August 24, 2016 | Cassandra
At OpenCredo we are seeing an increase in adoption of Apache Cassandra as a leading NoSQL database for managing large data volumes, but we have also seen many clients experiencing difficulty converting their high expectations into operational Cassandra performance. Here we present a high-level technical overview of the major strengths and limitations of Cassandra that we have observed over the last few years while helping our clients resolve the real-world issues that they have experienced.
Like all technologies, Cassandra operates according to certain principles and conventions. These conventions enable Cassandra to yield outstanding performance and support complex data needs, but this comes at the expense of some fundamental limitations. You should assess and understand these limitations before committing to Cassandra as a technology, and align your rollout of Cassandra with this understanding to ensure that future performance and ongoing operations are within your expected bounds.
We will cover each of the more complex topics in more detailed blog posts in the series. If you wish to receive notifications as they are published, please register for our newsletter via the form below.
Webcast: “Cassandra – The Good, The Bad and the Ugly”
We’ll also be hosting a webcast on Tuesday October 6th where you can hear first hand from our experts about these topics and ask questions of them. To secure your free place please register here.
The promise of Cassandra
Cassandra has a number of strengths:
- Cassandra Performance
Cassandra supports very high throughput. In particular the Cassandra write path allows for high performance, robust writes.
Cassandra is horizontally scalable. Read/write performance and capacity scales linearly as new hardware is added. Adding new hardware requires no downtime or disruption to consumers.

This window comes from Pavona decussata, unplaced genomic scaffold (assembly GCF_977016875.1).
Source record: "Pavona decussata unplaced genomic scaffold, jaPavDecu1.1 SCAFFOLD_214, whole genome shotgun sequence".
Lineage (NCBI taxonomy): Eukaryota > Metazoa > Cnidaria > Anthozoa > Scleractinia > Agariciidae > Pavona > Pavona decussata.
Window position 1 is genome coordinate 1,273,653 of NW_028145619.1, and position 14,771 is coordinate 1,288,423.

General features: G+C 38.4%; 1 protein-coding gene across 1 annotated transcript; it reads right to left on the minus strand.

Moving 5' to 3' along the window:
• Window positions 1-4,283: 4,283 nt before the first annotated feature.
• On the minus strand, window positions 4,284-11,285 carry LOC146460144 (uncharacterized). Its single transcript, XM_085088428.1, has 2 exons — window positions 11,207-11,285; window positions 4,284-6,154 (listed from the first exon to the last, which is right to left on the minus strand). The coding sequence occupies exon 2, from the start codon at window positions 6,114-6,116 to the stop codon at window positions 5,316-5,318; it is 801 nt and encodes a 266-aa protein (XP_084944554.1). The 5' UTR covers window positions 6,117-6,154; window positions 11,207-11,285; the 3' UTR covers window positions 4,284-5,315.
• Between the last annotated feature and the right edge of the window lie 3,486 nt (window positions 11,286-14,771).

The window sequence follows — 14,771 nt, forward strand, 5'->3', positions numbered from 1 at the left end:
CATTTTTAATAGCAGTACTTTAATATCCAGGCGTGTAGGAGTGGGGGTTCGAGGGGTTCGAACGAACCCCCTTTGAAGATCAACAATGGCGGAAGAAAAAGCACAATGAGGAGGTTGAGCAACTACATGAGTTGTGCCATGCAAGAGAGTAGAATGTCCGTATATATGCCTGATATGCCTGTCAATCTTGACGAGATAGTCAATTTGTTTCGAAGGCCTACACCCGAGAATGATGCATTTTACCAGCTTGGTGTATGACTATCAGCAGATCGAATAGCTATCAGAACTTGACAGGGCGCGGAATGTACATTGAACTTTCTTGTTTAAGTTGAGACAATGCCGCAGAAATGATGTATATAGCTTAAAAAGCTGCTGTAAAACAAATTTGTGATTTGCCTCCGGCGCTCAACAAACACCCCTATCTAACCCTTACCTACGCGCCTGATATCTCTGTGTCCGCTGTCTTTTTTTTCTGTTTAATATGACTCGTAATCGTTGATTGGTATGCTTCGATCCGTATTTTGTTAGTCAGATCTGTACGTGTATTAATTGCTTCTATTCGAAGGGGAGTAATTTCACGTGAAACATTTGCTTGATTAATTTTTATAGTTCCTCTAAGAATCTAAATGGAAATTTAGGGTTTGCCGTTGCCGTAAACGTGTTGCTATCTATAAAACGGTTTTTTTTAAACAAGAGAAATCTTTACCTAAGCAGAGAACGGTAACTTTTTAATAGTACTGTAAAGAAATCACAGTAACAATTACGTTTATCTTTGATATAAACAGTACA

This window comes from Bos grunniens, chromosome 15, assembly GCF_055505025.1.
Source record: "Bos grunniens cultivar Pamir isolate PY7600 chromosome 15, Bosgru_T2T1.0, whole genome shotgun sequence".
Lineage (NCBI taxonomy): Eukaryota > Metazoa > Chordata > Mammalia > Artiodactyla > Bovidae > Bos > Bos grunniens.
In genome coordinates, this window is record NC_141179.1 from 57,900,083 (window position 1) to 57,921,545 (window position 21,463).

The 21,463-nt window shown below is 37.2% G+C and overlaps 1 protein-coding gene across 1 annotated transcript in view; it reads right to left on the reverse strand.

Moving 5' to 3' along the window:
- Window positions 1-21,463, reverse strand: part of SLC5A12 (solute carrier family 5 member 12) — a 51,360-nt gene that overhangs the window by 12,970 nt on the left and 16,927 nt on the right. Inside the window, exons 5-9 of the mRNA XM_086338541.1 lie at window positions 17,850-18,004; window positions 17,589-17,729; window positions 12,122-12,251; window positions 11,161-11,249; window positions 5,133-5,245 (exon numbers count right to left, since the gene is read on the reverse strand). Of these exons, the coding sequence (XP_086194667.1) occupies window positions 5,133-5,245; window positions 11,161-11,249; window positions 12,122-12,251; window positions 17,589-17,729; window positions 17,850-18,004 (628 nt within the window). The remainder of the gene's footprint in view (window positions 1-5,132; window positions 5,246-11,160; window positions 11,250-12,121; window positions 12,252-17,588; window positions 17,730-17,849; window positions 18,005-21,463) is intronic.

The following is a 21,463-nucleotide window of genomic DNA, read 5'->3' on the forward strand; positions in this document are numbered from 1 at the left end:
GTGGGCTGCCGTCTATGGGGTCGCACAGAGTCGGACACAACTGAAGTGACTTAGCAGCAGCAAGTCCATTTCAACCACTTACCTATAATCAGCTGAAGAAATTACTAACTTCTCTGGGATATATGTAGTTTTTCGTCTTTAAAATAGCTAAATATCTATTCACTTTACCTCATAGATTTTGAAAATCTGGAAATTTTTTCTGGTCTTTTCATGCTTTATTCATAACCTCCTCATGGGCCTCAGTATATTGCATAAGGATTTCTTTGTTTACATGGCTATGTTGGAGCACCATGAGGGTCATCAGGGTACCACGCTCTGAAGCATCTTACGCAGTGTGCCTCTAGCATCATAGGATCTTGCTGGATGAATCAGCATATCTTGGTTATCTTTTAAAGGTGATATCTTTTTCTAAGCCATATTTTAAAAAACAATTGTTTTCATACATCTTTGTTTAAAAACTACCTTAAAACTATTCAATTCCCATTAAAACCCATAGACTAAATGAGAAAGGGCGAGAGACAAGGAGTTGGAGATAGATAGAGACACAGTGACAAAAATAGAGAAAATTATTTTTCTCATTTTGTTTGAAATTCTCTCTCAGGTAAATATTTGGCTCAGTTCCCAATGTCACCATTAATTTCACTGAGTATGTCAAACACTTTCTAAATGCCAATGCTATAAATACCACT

- Fault Tolerance
Cassandra has no single point of failure. Every node in the cluster is identical and can run on commodity hardware. There is no master server.
Data is automatically replicated to multiple nodes – which may be cross-rack (or cloud availability zone) and cross-datacenter. This can be used to ensure high availability across geographical regions.
Cassandra uses columns to store data within rows, as rows can be of different length, i.e. have different numbers of columns per row, this leads to rows only as wide as the data in them and users have the ability to change the schema at runtime. With tunable consistency on a per read write operation, replication and read write consistency guarantees can be tuned either for speed or reliability for each query.
- Familiar SQL-like query language
CQL the Cassandra Query Language is syntactically similar to SQL, simplifying the onboarding of SQL developers.
Cassandra Performance Limitations to keep in mind
Cassandra supports very fast write throughput subject to the following:
- Traditional transactions are not supported
Cassandra does not support rollback or locking mechanisms. Lightweight transactions are supported but are expensive.
- Mutation and deletes create overhead
Cassandra stores data in multiple immutable data structures (SSTables). Data is aggregated during read from these multiple tables. Updating data in Cassandra spreads data across multiple SSTables and deleting data creates tombstones which ensure that data is deleted correctly across the distributed cluster. These increase overhead for reads and generate increased pressure to clean up (compact) SSTables.
Querying data in Cassandra is subject to certain limitations:
- Joins are not supported
It is not possible to join data from different tables into a single query – and there are no foreign keys. This can be worked around by de-normalising data, duplicating into query-oriented storage format or utilising an add-on reporting technology such as Apache Spark.
- Indexes supported with caution